Go Doc Comments

“Doc comments” are comments that appear immediately before top-level package, const, func, type, and var declarations with no intervening newlines. Every exported (capitalized) name should have a doc comment.

The go/doc and go/doc/comment packages provide the ability to extract documentation from Go source code, and a variety of tools make use of this functionality. The go doc command looks up and prints the doc comment for a given package or symbol. (A symbol is a top-level const, func, type, or var.) The web server pkg.go.dev shows the documentation for public Go packages (when their licenses permit that use). The program serving that site is golang.org/x/pkgsite/cmd/pkgsite, which can also be run locally to view documentation for private modules or without an internet connection. The language server gopls provides documentation when editing Go source files in IDEs.

The rest of this page documents how to write Go doc comments.

Packages

Every package should have a package comment introducing the package. It provides information relevant to the package as a whole and generally sets expectations for the package. Especially in large packages, it can be helpful for the package comment to give a brief overview of the most important parts of the API, linking to other doc comments as needed.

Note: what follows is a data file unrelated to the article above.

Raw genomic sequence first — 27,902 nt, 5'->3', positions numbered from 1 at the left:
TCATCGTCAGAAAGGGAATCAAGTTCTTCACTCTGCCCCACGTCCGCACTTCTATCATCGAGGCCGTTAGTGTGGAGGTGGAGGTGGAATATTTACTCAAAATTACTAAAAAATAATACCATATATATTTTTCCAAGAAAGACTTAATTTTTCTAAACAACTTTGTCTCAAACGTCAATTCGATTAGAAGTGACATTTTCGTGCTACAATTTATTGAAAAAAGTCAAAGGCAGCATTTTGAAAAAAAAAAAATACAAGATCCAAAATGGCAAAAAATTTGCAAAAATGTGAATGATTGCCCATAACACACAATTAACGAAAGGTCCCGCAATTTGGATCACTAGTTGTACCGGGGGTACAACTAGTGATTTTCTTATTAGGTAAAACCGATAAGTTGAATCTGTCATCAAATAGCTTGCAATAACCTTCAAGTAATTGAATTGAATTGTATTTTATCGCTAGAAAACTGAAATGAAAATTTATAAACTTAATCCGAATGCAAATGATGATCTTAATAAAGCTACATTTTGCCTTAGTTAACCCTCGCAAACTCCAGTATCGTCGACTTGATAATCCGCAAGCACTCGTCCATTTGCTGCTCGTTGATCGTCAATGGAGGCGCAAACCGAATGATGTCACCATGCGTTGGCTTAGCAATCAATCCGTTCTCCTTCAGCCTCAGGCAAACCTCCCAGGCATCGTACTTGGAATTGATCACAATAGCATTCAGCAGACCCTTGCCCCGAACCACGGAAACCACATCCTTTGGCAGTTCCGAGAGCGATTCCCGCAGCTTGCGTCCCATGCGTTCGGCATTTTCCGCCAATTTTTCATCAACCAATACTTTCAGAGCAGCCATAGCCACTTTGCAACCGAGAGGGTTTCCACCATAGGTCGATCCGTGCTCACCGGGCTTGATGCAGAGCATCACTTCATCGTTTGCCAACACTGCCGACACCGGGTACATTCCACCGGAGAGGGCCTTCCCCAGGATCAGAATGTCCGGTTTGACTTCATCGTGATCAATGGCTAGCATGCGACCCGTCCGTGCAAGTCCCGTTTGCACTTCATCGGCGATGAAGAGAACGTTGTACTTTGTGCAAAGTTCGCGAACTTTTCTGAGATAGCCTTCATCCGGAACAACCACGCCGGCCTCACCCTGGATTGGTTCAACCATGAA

If the package is simple, the package comment can be brief. For example:

// Package path implements utility routines for manipulating slash-separated
// paths.
//
// The path package should only be used for paths separated by forward
// slashes, such as the paths in URLs. This package does not deal with
// Windows paths with drive letters or backslashes; to manipulate
// operating system paths, use the [path/filepath] package.
package path

The square brackets in [path/filepath] create a documentation link.

As can be seen in this example, Go doc comments use complete sentences. For a package comment, that means the first sentence begins with “Package ”.

For multi-file packages, the package comment should only be in one source file. If multiple files have package comments, they are concatenated to form one large comment for the entire package.

Commands

A package comment for a command is similar, but it describes the behavior of the program rather than the Go symbols in the package. The first sentence conventionally begins with the name of the program itself, capitalized because it is at the start of a sentence. For example, here is an abridged version of the package comment for gofmt:

/*
Gofmt formats Go programs.
It uses tabs for indentation and blanks for alignment.
Alignment assumes that an editor is using a fixed-width font.

Without an explicit path, it processes the standard input. Given a file,